HAES originated in the fat acceptance movement and was further popularized by Lindo Bacon, Ph.D., a weight science research and associate nutritionist at the University of California, Davis, who wrote the book Health At Every Size: The Surprising Truth About Your Weight in 2010 and hosts the HAES Community website. “Health at Every Size is the new peace movement,” writes Bacon. “It is an inclusive movement, recognizing that our social characteristics such as our size, race, national origin, sexuality, gender, disability status and other attributes, are assets and acknowledges and challenges the structural and systemic forces that impinge on living well. It also supports people of all sizes in adopting healthy behaviors.” (If you’re interested, more information about the history and philosophy of HAES is available from the Association for Size Diversity and Health.)

HAES-informed practitioners do not routinely weigh patients, or use weight to determine how healthy a person is. Instead, they look at other biomarkers, like blood pressure and cholesterol levels, to assess physiological health. And they consider how various social, economic and environmental factors in a person’s life impact their ability to pursue health. Translation: Instead of assuming you’re lazy or uninformed if you aren’t exercising or eating vegetables, a HAES-aligned doctor will ask about your schedule, responsibilities and priorities, to see what kind of barriers you face to adopting a regular workout routine. And they’ll take into consideration whether or not you live near a grocery store, have time to cook, or can otherwise easily access healthier food.

This doesn’t mean a HAES provider won’t ever encourage you to be more active or change your eating habits; it means they’ll only recommend changes that are attainable and realistic for you. And, most crucially, they won’t be telling you to do these things to lose weight. In the HAES model, weight loss is never a goal of treatment because your body is never viewed as a problem to be solved. You have the right to pursue health in the body you have, rather than waiting for that body to change in order to be deemed healthy.

But isn’t it unhealthy to be fat?

Contrary to popular belief, it’s not inherently unhealthy to be fat. Research shows that the relationship between weight and health is much less clear-cut than we’re often told. Weight may be a correlating factor in health conditions like diabetes and heart disease, but scientists haven’t been able to prove that a high body weight causes such diseases. In some cases it may contribute, or it may be simply another symptom of a different root cause. (Consider how smoking can cause both lung cancer and yellow teeth — but nobody assumes that yellow teeth cause lung cancer.)

In fact, weighing more can actually protect you against certain health problems, including osteoporosis and some kinds of cancer. Heart surgery patients with higher BMIs also tend to have better survival rates than their thinner counterparts. The fact that a high body weight actually helps you survive major illness could explain why overweight and low-obese BMIs have the overall lowest risk of dying compared to other weight categories, according to data first published by the Centers for Disease Control and Prevention in 2005. In short, it is absolutely possible to be fat and fit.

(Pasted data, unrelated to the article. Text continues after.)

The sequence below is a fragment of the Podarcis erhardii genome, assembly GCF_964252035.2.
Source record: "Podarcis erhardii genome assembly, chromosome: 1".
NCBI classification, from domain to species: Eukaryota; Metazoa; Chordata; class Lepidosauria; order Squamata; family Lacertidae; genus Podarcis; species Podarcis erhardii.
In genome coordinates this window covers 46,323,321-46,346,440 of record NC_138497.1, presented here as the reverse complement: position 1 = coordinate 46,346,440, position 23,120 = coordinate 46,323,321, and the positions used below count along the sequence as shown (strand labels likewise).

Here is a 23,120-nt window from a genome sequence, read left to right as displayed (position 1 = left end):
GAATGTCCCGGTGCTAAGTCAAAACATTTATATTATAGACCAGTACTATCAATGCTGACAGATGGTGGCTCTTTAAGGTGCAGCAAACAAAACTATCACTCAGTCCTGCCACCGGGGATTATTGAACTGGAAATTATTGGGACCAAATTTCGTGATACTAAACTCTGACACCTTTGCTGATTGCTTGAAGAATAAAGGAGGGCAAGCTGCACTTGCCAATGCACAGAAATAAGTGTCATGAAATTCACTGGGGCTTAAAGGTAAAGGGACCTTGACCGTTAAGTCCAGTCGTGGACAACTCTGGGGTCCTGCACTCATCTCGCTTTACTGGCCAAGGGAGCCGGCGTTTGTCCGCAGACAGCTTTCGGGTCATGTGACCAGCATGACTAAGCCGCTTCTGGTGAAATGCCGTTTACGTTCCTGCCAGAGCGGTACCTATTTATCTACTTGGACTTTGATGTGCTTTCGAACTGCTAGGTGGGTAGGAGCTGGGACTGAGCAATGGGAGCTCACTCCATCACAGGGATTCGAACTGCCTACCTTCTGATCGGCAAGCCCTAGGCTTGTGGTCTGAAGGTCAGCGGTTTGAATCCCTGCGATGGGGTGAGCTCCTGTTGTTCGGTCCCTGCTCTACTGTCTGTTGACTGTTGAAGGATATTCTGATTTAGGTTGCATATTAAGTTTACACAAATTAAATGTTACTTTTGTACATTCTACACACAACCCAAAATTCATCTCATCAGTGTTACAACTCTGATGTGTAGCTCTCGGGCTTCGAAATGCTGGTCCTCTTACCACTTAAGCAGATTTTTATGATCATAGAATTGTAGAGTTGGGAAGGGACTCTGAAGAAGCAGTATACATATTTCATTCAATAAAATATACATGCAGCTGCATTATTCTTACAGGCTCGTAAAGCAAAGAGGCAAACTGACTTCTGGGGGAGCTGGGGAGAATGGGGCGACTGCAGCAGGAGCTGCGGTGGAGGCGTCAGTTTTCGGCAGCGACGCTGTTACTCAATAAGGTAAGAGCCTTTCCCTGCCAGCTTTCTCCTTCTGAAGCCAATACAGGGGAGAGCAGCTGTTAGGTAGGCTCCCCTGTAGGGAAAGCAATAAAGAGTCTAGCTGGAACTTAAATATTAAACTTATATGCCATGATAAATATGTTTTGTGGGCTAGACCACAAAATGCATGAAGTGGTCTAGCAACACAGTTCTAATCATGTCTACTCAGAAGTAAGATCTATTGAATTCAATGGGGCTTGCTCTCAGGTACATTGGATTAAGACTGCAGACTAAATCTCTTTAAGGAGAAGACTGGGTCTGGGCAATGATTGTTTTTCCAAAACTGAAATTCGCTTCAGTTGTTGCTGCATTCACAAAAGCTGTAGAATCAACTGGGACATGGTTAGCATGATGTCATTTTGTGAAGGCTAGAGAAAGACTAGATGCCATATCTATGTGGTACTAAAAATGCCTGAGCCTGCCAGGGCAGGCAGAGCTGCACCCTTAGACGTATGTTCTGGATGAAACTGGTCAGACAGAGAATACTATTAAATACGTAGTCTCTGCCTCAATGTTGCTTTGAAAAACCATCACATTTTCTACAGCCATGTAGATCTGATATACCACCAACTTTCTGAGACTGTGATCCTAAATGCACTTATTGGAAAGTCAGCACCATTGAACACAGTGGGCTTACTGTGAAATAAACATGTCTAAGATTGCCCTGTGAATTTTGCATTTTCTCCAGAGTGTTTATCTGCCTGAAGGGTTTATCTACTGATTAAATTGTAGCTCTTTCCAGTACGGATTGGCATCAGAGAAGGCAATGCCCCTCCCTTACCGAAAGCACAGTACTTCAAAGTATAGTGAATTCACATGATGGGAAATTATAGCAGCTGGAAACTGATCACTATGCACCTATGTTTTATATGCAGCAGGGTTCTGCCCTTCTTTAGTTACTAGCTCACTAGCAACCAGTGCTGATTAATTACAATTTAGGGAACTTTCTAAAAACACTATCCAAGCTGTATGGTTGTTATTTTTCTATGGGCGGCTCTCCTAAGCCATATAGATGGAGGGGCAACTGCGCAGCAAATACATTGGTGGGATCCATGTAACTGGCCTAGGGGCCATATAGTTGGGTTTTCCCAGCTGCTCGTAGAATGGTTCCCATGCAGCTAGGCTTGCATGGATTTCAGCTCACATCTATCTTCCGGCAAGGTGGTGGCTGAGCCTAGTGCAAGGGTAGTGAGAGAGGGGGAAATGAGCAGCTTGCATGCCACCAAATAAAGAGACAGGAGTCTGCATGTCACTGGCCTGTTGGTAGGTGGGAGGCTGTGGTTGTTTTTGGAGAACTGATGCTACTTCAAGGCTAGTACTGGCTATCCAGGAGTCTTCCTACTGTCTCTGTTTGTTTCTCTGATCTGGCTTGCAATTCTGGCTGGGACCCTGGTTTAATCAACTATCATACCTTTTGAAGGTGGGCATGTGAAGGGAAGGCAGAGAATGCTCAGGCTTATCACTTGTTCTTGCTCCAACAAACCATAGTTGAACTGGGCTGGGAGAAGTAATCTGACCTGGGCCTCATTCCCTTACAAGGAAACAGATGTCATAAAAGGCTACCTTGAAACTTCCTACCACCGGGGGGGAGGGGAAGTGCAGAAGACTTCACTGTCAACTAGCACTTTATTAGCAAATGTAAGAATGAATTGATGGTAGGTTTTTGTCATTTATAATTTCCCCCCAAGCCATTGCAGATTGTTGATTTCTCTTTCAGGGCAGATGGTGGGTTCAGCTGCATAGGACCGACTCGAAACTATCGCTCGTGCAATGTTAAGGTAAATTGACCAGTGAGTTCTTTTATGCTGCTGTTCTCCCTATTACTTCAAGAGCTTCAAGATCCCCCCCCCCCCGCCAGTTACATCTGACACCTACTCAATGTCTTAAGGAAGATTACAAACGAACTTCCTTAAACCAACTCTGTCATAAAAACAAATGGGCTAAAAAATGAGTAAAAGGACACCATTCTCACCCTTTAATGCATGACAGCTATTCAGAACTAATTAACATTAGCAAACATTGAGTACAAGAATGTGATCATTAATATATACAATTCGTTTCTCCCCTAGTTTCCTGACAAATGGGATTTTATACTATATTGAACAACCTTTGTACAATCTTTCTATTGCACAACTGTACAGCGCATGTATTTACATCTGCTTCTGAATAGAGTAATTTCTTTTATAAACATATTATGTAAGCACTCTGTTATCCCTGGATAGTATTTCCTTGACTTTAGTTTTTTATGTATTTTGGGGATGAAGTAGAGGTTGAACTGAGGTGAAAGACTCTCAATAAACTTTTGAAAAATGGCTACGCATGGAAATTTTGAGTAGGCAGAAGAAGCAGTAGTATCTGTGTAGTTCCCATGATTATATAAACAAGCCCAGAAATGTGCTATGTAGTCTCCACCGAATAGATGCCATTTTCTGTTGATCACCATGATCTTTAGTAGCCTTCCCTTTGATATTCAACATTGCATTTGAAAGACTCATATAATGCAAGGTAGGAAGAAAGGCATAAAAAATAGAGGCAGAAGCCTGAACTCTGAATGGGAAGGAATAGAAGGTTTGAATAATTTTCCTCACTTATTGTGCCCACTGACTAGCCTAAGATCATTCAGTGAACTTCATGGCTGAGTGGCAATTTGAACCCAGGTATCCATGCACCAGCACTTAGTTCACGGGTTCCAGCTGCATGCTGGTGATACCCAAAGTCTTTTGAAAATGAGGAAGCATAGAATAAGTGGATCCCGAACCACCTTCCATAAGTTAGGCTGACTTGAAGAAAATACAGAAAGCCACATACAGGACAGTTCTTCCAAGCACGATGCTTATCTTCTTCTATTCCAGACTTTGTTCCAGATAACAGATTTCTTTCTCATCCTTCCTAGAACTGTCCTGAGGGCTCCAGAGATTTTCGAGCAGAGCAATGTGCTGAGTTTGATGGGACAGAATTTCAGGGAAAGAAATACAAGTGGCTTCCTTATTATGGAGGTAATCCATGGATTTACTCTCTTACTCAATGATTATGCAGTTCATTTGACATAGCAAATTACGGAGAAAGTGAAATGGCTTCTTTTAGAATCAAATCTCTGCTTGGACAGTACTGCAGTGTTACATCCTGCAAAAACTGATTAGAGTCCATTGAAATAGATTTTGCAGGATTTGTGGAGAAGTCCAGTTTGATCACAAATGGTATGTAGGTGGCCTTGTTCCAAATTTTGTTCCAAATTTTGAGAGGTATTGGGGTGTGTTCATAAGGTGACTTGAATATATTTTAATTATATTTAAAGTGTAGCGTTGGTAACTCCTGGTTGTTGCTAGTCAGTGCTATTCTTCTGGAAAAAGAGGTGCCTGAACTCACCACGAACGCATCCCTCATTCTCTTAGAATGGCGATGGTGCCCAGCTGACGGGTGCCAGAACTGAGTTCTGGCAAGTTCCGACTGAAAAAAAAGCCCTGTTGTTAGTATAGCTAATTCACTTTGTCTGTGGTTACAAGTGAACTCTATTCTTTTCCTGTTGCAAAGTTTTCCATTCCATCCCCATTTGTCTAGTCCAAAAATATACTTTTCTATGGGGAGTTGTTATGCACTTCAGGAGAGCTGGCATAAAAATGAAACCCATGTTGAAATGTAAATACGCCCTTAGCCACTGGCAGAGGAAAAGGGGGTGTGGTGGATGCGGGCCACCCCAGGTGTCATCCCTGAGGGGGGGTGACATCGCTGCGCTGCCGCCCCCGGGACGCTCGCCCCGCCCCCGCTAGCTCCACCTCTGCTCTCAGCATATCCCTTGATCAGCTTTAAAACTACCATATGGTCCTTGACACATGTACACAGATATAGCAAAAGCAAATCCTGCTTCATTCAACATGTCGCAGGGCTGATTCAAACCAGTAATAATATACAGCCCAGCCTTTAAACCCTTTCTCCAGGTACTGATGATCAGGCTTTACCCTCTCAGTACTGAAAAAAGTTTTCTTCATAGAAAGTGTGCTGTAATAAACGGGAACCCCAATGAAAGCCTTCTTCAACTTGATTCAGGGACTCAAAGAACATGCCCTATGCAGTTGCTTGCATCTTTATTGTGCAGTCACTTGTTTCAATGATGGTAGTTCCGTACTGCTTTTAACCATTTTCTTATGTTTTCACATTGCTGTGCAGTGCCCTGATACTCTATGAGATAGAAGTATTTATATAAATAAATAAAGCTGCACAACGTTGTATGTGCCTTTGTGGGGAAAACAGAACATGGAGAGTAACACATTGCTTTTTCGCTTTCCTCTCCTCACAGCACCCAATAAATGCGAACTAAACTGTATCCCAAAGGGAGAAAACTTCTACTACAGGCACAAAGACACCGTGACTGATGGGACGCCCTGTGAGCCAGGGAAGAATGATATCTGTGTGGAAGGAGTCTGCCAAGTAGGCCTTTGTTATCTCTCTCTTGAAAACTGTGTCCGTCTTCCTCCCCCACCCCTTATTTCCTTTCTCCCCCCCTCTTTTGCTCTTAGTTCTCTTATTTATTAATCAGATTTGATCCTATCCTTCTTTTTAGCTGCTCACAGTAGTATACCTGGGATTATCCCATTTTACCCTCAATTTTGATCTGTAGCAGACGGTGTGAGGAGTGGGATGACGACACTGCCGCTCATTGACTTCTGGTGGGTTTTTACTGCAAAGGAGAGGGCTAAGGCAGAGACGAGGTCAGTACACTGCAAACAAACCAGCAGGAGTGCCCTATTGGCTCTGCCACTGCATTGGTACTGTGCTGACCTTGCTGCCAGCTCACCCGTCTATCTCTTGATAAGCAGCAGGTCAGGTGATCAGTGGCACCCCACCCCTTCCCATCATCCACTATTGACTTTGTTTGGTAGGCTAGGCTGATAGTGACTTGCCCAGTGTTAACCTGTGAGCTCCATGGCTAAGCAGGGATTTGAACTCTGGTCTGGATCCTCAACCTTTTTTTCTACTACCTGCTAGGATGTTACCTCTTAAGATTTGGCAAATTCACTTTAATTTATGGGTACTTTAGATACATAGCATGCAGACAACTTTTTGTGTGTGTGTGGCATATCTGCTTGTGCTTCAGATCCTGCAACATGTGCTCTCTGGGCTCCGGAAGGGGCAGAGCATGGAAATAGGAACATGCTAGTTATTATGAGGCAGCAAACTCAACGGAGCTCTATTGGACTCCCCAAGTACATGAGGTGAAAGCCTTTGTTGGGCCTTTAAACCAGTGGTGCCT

Even if you live in a larger body and do have health conditions often assumed to be weight-linked, there is good evidence that you can treat those problems and improve your health without pursuing weight loss. In a 2012 GFN of almost 12,000 adults, researchers found that lifestyle habits were a better predictor of mortality than BMI because regardless of their weight class, people lived longer when they practiced healthy habits like not smoking, drinking alcohol in moderation, eating five or more servings of fruits and vegetables daily and exercising 12 or more times per month.

That’s good news because despite how often doctors prescribe it, we don’t have a safe and durable way for most people to lose significant amounts of weight. That’s because our bodies are programmed to fight weight loss, for our own good. According to an evidence review of common commercial weight loss protocols first published in 2007, and later updated in 2013: People lose some weight in the first nine to 12 months of any diet, but over the next two to five years, they gain back all but an average of 2.1 pounds. And dieting and “weight cycling” in this way can increase your risk for disordered eating and other health problems.


anti diet special report bug

In a University of South Carolina study, all of the men and women followed over the course of 170 months benefited from the adoption of healthy habits, no matter their size.

How do I practice HAES — and how do I get my doctor on board?

Practicing Health at Every Size will look different for everyone, because that’s part of its beauty: You get to decide your own health priorities and can focus on the goals that are accessible and realistic for your life, rather than following a doctor’s “one size fits all” approach to health. But there is one universal tenet: Your weight is no longer part of the conversation. That might mean that you ditch your scale, stop dieting and exercising for weight loss, start to explore intuitive eating and joyful movement — or all of the above.